There is increasing investor autonomy in today’s world – the range of information available online and in the form of apps give investors an abundance of knowledge to manage their finances on their own. Theoretically anyway.
On the one hand, freedom of information is great for expanding the financial literacy of individuals and allowing them to take control of their finances.
On the other hand, when it comes to planning for your retirement, there is a great deal of complexity and interlinking components that require a vast amount of knowledge to make the best possible decision for your financial circumstance.
There are limitations when it comes to using digital tools and ‘robo-advice’ type services. Often these present information in a two-dimensional way that can cloud your view rather than make it clear.
A recent study in the Journal of Marketing Research, which focuses on information presentation in retirement wealth, demonstrates that the way in which we perceive meaning is in relation to the way information is presented to us.
If I asked you whether you would like a lump sum of $1 million or $5,000 a month for retirement, which would you choose? Does one seem to be more adequate than the other?
In actual fact, these two amounts are roughly equivalent based on current annuity pricing, however, people will feel very differently about one compared to the other, as the findings from the study tell us.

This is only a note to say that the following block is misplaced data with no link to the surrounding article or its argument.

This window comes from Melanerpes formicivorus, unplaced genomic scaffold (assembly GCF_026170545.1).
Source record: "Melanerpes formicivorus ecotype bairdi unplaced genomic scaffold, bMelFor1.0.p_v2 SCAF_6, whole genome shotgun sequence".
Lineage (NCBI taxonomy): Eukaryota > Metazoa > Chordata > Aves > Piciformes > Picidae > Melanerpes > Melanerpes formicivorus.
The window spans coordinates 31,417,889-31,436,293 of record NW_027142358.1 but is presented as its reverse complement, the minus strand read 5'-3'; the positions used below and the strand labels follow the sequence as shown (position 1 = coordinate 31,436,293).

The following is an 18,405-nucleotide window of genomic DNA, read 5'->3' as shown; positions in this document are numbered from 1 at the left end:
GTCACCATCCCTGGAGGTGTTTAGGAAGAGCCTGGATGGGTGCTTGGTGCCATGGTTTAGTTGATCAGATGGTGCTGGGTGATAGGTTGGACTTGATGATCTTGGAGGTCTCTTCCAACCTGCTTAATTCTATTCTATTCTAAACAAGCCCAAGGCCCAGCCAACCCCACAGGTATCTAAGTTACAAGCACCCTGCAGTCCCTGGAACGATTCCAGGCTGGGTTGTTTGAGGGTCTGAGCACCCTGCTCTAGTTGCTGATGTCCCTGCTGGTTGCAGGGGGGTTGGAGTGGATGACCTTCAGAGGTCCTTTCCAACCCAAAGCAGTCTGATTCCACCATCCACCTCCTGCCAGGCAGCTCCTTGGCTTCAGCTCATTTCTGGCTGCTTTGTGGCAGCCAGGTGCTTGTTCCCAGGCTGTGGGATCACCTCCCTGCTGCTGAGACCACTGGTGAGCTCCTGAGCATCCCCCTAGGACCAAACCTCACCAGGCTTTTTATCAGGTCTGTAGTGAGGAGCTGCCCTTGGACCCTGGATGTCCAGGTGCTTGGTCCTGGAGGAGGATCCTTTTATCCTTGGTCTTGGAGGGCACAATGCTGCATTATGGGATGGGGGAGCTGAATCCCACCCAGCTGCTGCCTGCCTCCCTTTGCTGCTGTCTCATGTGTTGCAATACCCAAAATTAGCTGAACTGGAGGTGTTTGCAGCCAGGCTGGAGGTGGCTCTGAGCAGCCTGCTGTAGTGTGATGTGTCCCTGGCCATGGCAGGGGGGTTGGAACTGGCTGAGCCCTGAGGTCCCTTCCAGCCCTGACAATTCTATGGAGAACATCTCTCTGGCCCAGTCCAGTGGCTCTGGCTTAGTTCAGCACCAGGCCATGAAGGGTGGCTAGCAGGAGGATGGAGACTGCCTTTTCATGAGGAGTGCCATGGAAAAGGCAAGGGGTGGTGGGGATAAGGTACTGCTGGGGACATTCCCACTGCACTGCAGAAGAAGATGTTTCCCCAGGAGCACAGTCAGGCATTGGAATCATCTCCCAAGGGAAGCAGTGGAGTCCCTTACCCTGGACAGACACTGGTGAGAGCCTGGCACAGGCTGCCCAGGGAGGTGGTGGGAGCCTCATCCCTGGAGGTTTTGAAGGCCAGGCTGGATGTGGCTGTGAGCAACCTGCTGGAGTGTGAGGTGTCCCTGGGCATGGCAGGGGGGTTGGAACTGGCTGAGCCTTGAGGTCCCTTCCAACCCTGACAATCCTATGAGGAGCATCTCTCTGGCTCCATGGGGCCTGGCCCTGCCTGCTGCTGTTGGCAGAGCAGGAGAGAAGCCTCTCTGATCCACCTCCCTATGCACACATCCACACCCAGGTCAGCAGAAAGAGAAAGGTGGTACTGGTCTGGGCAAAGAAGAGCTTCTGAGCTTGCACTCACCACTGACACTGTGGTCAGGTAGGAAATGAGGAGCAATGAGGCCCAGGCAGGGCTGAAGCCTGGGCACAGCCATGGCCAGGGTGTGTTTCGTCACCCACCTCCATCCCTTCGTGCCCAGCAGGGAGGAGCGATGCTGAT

Depending on the amount you picked, this phenomenon is termed the ‘illusion of wealth’ or the ‘illusion of poverty’.
The ‘illusion of wealth’ can be attributed to those of us that picked the lump sum of $1 million. This can be described as having a false sense of security in the large amount presented to us. As such, it can lead to some people not saving enough for retirement from the misleading belief that they have more than they will need.
Yet for those of us that chose the $5,000 a month as being more adequate than $1 million for retirement, we suffer from the ‘illusion of poverty’ because we think the amount of $1 million is probably less than $5,000 a month. And this mentality equates to the feeling that what we have is probably not enough. It can lead to a very conservative lifestyle and cutting back on things we normally need.
This highlights how information architecture can affect people’s financial decision making. If the format of the information changes the way we perceive our wealth, then public policy needs to take into account the psychology of wealth when helping us plan for our retirement.
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Disclaimer: This post has been prepared for general information purposes only. It is not specific advice to any particular person. You should consult an authorised Align Financial adviser before making financial decisions. Align Financial | Financial Planner Northern Beaches | Servicing North Narrabeen, Narrabeen, Mona Vale, Elanora Heights, Newport, Avalon, Palm Beach | Enquire with us online.